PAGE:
During this period a haven was found in Rhode Island, where the first meeting in the New World had been established. This colony became the center of New England Quakerism. Its long line of Quaker Governors and men in public places did eminent service in the political life of the colony until the time of the Revolutionary War.

A period of expansion followed George Fox‘s visit to America in 1671-1673. Meetings were established in New York, Maryland, Virginia, and the Carolinas, and in greater numbers in New Jersey and Pennsylvania.

These last two colonies had been opened for settlement rather later than the others, but conditions were especially favorable. West Jersey was bought by a group of Friends in 1674 and in 1681 Pennsylvania was granted to William Penn, so that here the Quakers had freedom and peace and unparalleled opportunity to try out their ability to conduct a Christian government. William Penn was a statesman of high order and he stands to this day an outstanding advocate of justice for Native Americans and a champion of liberty of conscience. He designed a government based on his advanced ideas of civil and religious liberty and equality, which was a forerunner of the Constitution of the United States. Friends maintained an almost absolute control of Pennsylvania until 1740 and were a power for fifteen years longer, when war-like measures forced them to resign from the Assembly.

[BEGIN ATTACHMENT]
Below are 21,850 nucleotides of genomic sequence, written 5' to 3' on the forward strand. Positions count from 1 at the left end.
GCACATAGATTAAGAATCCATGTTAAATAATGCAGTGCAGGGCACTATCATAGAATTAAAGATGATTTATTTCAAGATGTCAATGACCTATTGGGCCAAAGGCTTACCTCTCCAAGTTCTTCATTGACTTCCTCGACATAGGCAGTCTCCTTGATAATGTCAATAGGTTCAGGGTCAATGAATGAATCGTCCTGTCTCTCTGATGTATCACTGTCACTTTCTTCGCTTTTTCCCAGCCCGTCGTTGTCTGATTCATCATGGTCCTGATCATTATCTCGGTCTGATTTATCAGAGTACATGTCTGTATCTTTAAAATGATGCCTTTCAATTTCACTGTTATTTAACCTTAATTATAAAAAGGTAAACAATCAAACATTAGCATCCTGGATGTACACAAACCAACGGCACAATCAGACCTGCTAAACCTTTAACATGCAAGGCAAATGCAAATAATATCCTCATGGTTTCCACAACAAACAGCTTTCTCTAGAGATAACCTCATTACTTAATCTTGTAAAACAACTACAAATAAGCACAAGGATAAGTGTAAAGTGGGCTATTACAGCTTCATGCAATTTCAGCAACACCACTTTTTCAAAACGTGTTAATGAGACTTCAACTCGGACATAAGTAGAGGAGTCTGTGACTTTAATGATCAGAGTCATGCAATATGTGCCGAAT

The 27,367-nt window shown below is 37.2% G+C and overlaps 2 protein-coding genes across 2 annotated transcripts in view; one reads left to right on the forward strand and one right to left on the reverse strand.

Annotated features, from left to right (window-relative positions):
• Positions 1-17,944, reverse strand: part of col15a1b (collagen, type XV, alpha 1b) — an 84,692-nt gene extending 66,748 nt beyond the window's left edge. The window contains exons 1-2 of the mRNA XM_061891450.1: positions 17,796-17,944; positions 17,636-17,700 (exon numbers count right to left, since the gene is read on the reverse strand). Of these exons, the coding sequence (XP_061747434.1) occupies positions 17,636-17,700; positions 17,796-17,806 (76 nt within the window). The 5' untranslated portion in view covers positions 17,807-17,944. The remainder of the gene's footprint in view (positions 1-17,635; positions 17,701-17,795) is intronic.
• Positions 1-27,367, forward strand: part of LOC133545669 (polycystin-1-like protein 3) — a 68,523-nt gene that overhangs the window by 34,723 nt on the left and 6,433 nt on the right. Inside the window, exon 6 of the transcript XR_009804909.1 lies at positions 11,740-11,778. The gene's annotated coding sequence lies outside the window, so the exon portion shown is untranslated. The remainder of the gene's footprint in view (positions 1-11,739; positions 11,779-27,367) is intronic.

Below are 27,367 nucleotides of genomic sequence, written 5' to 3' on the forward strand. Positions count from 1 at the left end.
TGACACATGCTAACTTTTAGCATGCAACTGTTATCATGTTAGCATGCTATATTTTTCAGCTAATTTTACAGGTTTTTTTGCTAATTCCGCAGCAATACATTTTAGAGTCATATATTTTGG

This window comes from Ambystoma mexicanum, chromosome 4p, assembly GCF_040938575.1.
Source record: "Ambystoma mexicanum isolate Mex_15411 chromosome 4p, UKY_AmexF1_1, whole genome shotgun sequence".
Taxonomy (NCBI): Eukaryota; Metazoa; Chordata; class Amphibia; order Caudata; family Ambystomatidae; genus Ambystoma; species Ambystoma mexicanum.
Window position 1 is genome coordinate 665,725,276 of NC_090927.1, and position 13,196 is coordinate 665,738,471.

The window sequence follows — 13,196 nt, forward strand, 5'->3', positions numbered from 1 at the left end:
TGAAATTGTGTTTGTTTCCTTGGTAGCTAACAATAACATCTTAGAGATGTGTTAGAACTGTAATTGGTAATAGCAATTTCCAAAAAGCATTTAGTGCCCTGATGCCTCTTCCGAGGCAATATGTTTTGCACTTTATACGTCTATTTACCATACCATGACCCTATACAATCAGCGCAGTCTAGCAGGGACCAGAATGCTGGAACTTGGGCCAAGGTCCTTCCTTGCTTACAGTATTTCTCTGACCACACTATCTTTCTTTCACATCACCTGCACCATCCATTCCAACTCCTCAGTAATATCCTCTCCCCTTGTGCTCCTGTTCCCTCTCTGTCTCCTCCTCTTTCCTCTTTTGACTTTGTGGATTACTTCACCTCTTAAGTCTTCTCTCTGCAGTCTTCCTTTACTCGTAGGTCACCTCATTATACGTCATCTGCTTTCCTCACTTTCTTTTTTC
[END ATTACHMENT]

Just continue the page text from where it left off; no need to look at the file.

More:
The successful policy of Friends toward the Indians was the outcome of their sense of justice and of their conviction that before God all persons are equal, irrespective of their color, and these principles slowly formed their attitude on another great question—that of Negro slavery. George Fox had advised in 1671 giving slaves their freedom after a period of years. Philadelphia Yearly Meeting advised against the slave trade in 1696, and sentiment grew slowly until 1758 when John Woolman made a moving plea for the liberty of the slaves and began the great work of his life for this race. He aroused Friends in both America and England, many of whom became influential factors and tireless workers until slavery was finally abolished.